The coronavirus, technically an umbrella term for a large group of respiratory infections including the common cold, was officially renamed by the World Health Organization as COVID-19 last week. Like influenza, the coronavirus spreads among people in close contact, leading Asian health officials to recommend the cancellation of large-scale events. This has dealt huge financial and logistical blows to the live music and nightlife industry in Asia.
In China, where the coronavirus originated in the city of Wuhan, the number of confirmed infections have crossed the 70,000 mark. Several venues have closed their doors on orders from authorities. TAG, an underground club in Chengdu, announced its temporary closure and the cancellation of its annual seven-day Spring Festival in late January. In a statement on Facebook, TAG said it will “wait indefinitely until the situation is stable to open the door again.”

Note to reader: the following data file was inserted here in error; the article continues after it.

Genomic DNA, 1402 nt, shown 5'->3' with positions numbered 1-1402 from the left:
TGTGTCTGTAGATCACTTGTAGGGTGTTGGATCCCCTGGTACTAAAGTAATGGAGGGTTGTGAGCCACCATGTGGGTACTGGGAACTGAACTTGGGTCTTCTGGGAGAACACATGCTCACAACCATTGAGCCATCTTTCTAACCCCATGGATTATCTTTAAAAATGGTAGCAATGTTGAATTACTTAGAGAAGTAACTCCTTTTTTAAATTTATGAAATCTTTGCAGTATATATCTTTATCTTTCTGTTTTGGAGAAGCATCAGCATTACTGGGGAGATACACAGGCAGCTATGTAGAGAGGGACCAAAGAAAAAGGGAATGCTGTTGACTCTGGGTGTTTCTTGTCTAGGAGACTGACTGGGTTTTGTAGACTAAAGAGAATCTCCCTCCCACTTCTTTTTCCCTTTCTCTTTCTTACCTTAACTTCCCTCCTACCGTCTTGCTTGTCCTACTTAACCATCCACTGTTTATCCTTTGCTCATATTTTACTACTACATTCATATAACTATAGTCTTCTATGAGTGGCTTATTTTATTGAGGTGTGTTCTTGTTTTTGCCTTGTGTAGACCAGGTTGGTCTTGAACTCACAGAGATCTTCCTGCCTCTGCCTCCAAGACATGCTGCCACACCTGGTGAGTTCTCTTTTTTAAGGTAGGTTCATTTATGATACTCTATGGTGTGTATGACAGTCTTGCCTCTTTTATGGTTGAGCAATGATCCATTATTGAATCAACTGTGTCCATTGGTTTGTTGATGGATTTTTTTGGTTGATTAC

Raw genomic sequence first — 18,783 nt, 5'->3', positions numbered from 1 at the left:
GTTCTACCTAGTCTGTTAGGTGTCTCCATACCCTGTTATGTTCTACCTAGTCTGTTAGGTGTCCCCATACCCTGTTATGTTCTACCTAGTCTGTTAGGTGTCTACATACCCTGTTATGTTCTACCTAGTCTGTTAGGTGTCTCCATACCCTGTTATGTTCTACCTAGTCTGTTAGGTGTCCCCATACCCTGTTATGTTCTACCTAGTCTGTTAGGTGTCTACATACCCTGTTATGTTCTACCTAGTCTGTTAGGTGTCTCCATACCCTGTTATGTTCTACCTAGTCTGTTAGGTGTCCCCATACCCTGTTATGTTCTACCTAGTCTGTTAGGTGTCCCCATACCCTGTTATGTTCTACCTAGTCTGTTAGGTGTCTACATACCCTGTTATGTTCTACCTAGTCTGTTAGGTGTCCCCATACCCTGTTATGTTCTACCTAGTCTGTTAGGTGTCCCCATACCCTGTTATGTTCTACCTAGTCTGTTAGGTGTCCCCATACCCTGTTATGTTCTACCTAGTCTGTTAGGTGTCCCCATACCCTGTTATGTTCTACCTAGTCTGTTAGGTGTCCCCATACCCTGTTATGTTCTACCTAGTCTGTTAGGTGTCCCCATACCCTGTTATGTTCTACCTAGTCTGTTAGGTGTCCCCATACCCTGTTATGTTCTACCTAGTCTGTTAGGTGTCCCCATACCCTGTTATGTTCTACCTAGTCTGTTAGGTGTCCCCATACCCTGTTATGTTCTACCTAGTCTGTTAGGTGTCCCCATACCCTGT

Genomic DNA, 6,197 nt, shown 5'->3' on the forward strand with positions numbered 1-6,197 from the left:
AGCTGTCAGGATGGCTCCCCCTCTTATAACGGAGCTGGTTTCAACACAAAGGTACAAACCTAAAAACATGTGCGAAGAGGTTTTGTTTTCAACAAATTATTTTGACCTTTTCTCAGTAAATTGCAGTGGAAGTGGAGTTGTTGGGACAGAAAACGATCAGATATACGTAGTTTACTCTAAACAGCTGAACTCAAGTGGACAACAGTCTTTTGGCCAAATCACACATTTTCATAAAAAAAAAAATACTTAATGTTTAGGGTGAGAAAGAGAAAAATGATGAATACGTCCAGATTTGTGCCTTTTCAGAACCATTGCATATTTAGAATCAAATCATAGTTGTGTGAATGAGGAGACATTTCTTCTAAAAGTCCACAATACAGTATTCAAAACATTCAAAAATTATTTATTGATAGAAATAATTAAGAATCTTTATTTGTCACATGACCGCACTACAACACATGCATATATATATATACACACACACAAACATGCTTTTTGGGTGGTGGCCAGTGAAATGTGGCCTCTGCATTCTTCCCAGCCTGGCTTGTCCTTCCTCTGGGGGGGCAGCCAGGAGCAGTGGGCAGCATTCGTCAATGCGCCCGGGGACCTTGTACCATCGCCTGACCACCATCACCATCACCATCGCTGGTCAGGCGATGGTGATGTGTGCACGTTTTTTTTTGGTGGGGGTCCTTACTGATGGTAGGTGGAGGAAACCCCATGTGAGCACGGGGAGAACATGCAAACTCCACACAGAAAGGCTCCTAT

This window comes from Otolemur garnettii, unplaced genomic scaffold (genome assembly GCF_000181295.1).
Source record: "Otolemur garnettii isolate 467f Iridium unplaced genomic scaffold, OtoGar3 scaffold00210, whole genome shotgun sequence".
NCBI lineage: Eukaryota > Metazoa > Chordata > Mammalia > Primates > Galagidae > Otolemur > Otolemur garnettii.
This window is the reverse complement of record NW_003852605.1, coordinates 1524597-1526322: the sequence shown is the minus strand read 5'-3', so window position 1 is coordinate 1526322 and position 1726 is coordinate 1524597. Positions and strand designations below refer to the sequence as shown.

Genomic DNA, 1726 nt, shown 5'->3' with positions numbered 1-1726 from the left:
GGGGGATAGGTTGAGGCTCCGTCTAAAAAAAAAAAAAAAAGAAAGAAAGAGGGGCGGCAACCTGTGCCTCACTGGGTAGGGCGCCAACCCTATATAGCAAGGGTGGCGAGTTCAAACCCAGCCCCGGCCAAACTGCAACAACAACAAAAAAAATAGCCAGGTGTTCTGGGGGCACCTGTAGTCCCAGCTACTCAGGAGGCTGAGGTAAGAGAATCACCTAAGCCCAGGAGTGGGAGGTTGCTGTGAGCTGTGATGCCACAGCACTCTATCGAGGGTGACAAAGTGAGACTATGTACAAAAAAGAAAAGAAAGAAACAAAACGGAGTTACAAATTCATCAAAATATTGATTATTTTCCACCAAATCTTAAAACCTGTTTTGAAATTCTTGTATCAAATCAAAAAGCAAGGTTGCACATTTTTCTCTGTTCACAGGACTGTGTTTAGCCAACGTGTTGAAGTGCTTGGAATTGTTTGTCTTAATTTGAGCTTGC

POSTPONEMENT ANNOUNCEMENT pic.twitter.com/xzrQXT48Ri
— Sónar Hong Kong (@Sonar_HongKong) February 13, 2020
Outside of China, neighboring dance communities are also hurting. Several international artists scheduled to perform in Singapore, Malaysia and Hong Kong have called off or delayed gigs amid worries over travelling to Asia, according to promoters. After China, Singapore currently holds the highest number of cases of COVID-19, followed by Japan and Hong Kong.